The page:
After he had made it a molten Calf.] The words in the Hebrew are, and he made it, &c. we translate them after, &c. to make this agree with what goes before accordign to our Translation, he fashioned it with a graving Tool: which may as litterally be translated he bound them up in a bag. For we find the word jatzar, which we here translate fashioned, to have the signification also of binding or tying up: and cheret in the Plural Number to signifie a bag, 2 Kings V. 23. And thus the Prophet Isaiah (as Bochart observes) describes the making of Images, XLVI. 6. they lavish Gold out of the Bag, and they make it a God. Which agrees with what is here said of Aaron, He received the Ear-rings, and put them into a Bag, and then having made a Mold, cast them into it, and made a golden Calf. See v. 24.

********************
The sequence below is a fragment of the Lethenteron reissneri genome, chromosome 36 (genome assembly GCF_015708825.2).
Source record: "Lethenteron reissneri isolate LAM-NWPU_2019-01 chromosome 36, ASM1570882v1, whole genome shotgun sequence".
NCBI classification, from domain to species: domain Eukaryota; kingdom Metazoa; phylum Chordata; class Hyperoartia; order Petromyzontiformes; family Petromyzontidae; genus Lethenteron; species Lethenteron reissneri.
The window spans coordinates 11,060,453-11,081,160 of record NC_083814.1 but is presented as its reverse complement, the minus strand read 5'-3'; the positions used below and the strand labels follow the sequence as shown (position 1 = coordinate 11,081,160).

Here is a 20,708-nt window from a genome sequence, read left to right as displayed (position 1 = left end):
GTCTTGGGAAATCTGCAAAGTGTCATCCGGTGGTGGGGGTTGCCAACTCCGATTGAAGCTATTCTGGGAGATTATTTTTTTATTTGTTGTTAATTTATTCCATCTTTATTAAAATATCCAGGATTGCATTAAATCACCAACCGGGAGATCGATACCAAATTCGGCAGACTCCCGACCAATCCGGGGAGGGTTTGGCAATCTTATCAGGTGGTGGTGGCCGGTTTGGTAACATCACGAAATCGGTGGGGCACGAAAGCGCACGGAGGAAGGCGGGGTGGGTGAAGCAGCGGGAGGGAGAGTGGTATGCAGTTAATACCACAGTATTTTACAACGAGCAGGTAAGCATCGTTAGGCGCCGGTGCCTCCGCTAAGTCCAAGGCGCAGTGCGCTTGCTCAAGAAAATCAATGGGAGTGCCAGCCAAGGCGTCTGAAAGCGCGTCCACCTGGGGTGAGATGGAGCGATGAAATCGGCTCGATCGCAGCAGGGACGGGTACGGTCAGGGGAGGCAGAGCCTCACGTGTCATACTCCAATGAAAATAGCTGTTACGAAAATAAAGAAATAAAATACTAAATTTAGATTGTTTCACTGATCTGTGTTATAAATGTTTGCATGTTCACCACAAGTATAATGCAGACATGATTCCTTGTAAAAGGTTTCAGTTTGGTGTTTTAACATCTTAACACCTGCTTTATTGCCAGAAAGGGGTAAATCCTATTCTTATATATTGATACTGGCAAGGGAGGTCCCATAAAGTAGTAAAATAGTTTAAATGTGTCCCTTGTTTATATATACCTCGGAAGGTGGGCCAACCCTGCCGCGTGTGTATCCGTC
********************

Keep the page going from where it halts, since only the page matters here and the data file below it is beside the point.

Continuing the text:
A molten Calf.] So he calls it, because it was no bigger than a Calf, though the Head was like an Ox: and therefore, as I observed before, so called by the Psalmist. What moved Aaron to represent God in this figure, is hard to resolve. Most think he imitated the Egyptians, among whom he had long lived: which seems not to me at all likely, since he had seen the Judgment that God executed against all their Gods, XII. 12. yet so great a Man as J. Gerh. Vossius hath taken a great deal of pains to prove, that Joseph was adored by them under the Name of Apis and Serapis: and that his Symbol was an Ox. This he hath laboured to support by many ingenious Conjectures. But it is not likely, if he were thus publickly honoured as a God, that a Kind should arise who knew not Joseph; i.e. had not regard to him, I Exod. 8. and another succeed him, who endeavoured to ruin all his Kindred. The Worship of Serapis also was not so ancient; for Herodotus saith not a word of it, nor any Body else till the time of Alexander the Great; and many Authors say it was brought into Egypt out of Pontus by Ptolomy: See Bachartus in his Hierozoic. P. I. p. 338. And though Apis was more ancient, yet not of such antiquity as Moses, as a very learned person of our own (Dr. Tenison, now Arch-bishop of Canterbury) hath shown in his Book of Idolatry, Chap. VI. Part 4, 5, &c. And as for Osiris, both Plutarch and Strabo say he was the same with Apis: which was not then known, as I have said, in Egypt, no more than Typhus or Typhon, whom Philo thinks to be here intended; but was certainly a later Invention, and as Bochartus imagines, represented Moses himself, though very much disguised.